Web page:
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TonyTax, Tax Consultant
Category: Tax
Satisfied Customers: 15977
Experience:  Inc Tax, CGT, Corp Tax, IHT, VAT.
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I have a forgivable loan from my employer - I received it

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I have a forgivable loan from my employer - I received it when I joined the firm. The deal was that it would be forgiven over a 4 year period - 1/4, 1/4, 1/4, 1/4 on each anniversary of me joining the company. I was told that I would be responsible for paying back the tax on the loan and they also explained the fact that HMRC consider a loan to be a benefit in kind and work on the basis that you are making 3% on your money and you have to pay the tax on this amount. I wanted to ask if there is any way of appealing on this 3% - I think its ridiculous - find me a place that where you have risk free guaranteed return of 3% - impossible! In this era of almost zero interest rates this rule does not fit. Please give me your thoughts...
Assistant: Thank you. Can you provide any more details to help us find you the right Expert?
Customer: there is a lot of detail there - its effectively a tax question about forgivable loans.


Your employer explained it incorrectly. The fact is that you have an interest free loan which you won't get from a commercial lender. That is why you have a taxable benefit in kind at 3% on which you will pay a maximum of 20% tax if you are a basic rate taxpayer, 40% if you are a higher rate taxpayer and 45% if you are an additional rate taxpayer. It's no different to a company car benefit. You get a nice car to drive with no running costs except fuel and you don't have to use your own savings or borrow at commercial rates to buy your own car, hence the taxable benefit in kind.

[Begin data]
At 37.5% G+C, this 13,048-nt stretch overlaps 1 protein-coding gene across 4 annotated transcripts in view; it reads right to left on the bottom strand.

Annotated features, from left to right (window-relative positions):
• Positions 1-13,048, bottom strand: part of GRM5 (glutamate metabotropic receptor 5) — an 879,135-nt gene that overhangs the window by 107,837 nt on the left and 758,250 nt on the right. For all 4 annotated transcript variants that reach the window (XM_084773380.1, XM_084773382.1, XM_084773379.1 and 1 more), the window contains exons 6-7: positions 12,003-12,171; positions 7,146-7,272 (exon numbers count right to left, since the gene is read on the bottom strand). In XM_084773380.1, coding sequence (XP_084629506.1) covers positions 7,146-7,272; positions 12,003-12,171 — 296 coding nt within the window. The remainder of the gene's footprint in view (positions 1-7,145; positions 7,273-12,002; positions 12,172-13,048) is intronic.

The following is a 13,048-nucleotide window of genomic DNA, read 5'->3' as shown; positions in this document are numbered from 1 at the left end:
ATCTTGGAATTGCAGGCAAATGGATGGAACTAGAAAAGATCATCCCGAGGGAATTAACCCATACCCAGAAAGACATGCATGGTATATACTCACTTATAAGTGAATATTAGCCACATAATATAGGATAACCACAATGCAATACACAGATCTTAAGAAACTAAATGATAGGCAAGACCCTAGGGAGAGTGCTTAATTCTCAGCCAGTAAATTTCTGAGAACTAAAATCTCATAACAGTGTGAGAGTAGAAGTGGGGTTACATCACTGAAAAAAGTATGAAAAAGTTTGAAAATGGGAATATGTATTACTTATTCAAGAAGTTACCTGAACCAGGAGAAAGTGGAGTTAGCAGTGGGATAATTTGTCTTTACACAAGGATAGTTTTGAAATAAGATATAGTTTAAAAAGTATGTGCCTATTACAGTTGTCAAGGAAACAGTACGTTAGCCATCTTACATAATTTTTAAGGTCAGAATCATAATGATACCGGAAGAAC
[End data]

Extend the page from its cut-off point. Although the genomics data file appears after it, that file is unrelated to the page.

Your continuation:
I hope this helps but let me know if you have any further questions.

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Customer: replied 1 year ago.
The point is the 3% is out dated and does not assume we are in a zero interest environment - this 3% has not changed over the years as interest rates have come down. In reality I could get a commercial loan for less than 3% IR.
Customer: replied 1 year ago.

Take a look at the official rate of interest history here. Its not based on deposit rates. It's based on lending rates.

Customer: replied 1 year ago.
Thank you

Thanks for accepting my answer.